Photo: via www.jacobinmag.com – Lesbians and Gays Support the Miners (LGSM): an alliance of lesbian and gay men in London (1984/85) who came out in solidarity of the British miners (in Wales) who were on strike. They sought to come together in solidarity around collective experiences of police violence.
This blog is the first in a series of short blogs which will explore some of the different ways we can build meaningful solidarity. I’ve attempted to piece together some of the key articles, opinions, videos and resources that have helped shape my understanding to share, but there is SO much writing and materials on solidarity out there – this will just barely scrape the surface.
Hopefully this is still a useful starting point for moving beyond words – towards practicing and building meaningful solidarity for you in your activism journey.
Important steps in doing solidarity work are: to inform yourself, to take time to reflect, and to be open to be challenged. Some of the material below may challenge your current thoughts or perceptions of solidarity or solidarity work, and I encourage you to seize these learning opportunities.
What is solidarity?
If you google solidarity you might see solidarity defined as:
“unity or agreement of feeling or action, especially among individuals with a common interest; mutual support within a group.”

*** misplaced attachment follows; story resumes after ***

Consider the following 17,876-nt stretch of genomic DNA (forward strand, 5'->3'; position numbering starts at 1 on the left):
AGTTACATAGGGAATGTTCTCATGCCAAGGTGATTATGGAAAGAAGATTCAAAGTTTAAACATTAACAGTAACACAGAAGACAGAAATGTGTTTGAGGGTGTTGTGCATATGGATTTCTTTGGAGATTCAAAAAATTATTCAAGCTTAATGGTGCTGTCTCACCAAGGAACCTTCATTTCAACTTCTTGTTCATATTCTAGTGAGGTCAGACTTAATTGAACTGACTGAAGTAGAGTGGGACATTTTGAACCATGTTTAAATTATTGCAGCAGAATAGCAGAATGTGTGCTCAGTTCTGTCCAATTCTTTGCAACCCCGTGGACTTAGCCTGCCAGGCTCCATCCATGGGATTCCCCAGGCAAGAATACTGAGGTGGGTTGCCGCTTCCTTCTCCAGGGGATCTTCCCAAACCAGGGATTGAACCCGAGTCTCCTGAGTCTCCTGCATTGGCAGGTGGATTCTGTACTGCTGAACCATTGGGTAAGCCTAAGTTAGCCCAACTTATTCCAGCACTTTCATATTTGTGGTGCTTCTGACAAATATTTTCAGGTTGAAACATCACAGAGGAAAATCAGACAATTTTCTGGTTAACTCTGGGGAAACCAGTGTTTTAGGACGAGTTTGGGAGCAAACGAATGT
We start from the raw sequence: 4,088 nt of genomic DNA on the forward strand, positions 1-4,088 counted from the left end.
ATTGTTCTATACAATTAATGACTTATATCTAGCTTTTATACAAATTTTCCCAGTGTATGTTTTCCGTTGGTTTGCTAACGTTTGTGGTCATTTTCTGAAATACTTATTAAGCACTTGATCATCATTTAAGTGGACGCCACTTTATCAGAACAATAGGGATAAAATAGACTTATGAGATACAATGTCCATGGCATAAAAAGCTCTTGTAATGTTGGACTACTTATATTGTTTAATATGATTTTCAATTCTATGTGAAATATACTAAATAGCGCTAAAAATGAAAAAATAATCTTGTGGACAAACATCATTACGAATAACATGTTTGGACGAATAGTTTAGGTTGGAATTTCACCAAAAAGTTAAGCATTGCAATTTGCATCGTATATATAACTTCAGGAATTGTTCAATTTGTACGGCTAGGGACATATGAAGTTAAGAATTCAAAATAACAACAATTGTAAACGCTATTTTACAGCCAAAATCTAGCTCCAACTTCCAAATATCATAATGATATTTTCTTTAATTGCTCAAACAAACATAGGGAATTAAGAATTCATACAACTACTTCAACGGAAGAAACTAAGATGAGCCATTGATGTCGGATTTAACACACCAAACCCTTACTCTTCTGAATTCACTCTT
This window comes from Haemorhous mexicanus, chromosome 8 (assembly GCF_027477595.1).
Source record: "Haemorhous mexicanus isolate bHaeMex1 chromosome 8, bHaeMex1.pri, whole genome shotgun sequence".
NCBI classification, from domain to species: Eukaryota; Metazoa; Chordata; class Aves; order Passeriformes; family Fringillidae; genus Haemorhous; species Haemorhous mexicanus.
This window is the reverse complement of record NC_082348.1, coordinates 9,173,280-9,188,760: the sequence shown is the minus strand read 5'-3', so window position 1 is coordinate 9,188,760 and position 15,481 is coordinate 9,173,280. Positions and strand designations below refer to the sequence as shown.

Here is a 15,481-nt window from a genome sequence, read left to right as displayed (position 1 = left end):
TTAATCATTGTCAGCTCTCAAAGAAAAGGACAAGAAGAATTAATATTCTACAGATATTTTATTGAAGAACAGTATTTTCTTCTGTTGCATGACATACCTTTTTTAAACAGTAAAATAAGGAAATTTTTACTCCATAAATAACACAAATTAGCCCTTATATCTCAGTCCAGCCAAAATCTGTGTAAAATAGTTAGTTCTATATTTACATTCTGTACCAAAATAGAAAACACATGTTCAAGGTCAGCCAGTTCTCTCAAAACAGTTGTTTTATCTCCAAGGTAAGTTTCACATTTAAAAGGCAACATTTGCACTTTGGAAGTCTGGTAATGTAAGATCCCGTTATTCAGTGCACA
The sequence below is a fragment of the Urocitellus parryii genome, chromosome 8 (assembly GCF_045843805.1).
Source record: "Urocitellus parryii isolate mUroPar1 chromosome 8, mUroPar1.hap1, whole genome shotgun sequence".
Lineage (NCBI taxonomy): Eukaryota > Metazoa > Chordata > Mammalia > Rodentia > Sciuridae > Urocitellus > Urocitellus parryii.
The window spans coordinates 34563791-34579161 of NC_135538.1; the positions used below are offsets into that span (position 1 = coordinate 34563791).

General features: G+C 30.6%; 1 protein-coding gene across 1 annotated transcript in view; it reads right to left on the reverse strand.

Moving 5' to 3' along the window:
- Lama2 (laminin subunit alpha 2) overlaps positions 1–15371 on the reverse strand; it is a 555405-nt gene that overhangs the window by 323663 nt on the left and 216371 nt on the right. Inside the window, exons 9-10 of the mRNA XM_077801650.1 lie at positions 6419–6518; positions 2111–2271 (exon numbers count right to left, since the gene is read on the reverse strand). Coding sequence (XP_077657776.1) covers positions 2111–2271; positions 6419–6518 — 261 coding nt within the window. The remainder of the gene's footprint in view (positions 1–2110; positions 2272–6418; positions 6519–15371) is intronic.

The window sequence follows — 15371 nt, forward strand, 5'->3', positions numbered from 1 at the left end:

This is true, however, for solidarity work/ organising to be meaningful and impactful, it should seek to go far beyond just mere support.
Feminist writer bell hooks tells us that:
“Solidarity is not the same as support. To experience solidarity, we must have a community of interests, shared beliefs and goals around which to unite, to build Sisterhood. Support can be occasional. It can be given and just as easily withdrawn. Solidarity requires sustained, ongoing commitment.”
Solidarity work is work. It can be challenging and humbling. It centers on relationship building with affected or frontline groups connecting with people who are affected by the issue/ struggle. Discussions on what it means to practice solidarity are more frequently emerging – with a hope of exploring, reflecting and expanding on individual to collective understandings and experiences of solidarity.
In 2016, AWID (the Association of Women’s Rights in Development) started a campaign exploring what solidarity means for young feminists across gender, racial, economic, social and ecological justice movements. Here’s a beautiful short piece taken from a blog post entitled Solidarity: binding multiple cause, identities and struggles together that was written for the #PracticeSolidarity campaign: